Here’s some interesting history: Did you know that in 1836, the state of Michigan was awarded the Upper Peninsula in exchange for conceding the Toledo Strip to Ohio? With no offense to Toledo, we think Michigan got the better end of that deal. Here’s why:
From a numbers standpoint, the Upper Peninsula is bigger than many realize. Spanning 16,452 square miles of rugged forests, lakes and dunes, it would be the 42nd-largest state on its own and includes some of the most pristine and untouched land of anywhere you can find in the Midwest.
Travel any direction and you’ll find hundreds of miles of hiking, biking and horse riding trails, more than 300 waterfalls and the peninsula’s only National Park, Isle Royale, which has the fewest visitors per year than any other National Park in the continental U.S. If you’re looking for a place to set up camp, the Porcupine Mountains on the west side of the peninsula provide unbeatable views with a hike to Lake of the Clouds.
What’s more, the U.P. is home to countless moose, wolves, coyotes, deer and many other animals you won’t often find south of the Mackinac Bridge. If you’re an outdoor enthusiast of any kind, the Upper Peninsula will seem like a paradise not far from home.
If you’re traveling to the U.P. from Michigan’s Lower Peninsula, you’ll come across one of, if not the, most iconic spots in the state: the Mackinac Bridge. The Mighty Mac is the longest suspension bridge in the western hemisphere with 7,400 feet of road suspended over the waters below, making a drive across a true bucket-list item. This year, the bridge will be celebrating 60 years of uniting our two peninsulas.
Once you’ve arrived, plan out which (if not all) of the U.P.’s many historical sites you’ll visit. As the area was once booming with mining companies in the late 1800s, many old mines are still around, including the Quincy Mine in Hancock which offers fascinating guided tours. Notably the U.P. was at the forefront of the nation’s mineral boom, with the Keweenaw Peninsula (northernmost point) recognized for once producing the world’s largest amount of copper.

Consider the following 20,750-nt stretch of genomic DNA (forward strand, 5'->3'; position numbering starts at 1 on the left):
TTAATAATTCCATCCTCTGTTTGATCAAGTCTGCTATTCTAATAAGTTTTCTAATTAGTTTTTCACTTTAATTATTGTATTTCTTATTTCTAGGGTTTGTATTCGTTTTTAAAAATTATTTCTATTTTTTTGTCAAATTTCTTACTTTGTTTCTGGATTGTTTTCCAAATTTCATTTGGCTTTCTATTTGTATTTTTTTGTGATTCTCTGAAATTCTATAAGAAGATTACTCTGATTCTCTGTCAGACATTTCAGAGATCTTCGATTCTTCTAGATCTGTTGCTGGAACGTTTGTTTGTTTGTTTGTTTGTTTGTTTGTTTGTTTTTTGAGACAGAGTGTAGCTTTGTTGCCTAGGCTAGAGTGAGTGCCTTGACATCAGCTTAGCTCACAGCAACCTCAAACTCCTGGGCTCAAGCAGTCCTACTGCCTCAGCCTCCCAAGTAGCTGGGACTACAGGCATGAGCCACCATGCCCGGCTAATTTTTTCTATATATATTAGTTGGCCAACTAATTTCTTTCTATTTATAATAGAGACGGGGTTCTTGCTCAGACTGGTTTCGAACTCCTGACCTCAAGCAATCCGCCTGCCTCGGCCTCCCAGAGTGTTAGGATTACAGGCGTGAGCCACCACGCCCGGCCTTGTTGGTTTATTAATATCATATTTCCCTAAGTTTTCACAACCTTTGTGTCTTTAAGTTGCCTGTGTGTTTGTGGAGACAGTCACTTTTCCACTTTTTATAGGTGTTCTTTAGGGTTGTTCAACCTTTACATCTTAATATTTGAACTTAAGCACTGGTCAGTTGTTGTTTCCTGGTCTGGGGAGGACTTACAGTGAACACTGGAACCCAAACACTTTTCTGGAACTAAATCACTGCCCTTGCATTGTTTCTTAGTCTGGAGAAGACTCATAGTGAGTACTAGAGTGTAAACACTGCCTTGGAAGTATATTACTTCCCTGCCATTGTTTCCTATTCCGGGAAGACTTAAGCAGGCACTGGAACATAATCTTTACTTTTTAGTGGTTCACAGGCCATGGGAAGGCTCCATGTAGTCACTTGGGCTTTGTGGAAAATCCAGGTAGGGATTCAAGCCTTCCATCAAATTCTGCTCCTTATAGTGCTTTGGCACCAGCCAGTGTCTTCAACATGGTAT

The U.P. is still considered a mecca for timber as logging continues to be a main industry of export today. Here you’ll find acres upon acres of the state’s official tree, the Eastern White Pine, which was a focal point of the lumber industry in the pioneer days. There is even rumor that Paul Bunyan once called the Upper Peninsula home!
The Upper Peninsula has activities and adventures that create memories that will last a lifetime. From kayaking at Pictured Rocks National Lakeshore to seeing crystal-clear waters at the state’s largest spring, Kitch-iti-kipi, the U.P. is full of things to explore.
If you’re interested in traveling back in time, a visit to Mackinac Island should top your list. Here, bicycles and horse and buggy are the only way to get around as you make your way between fudge stops before taking some photos at the world-famous Grand Hotel.
With everything there is to do and see in Michigan’s Upper Peninsula, it truly is a place for everyone to appreciate and enjoy.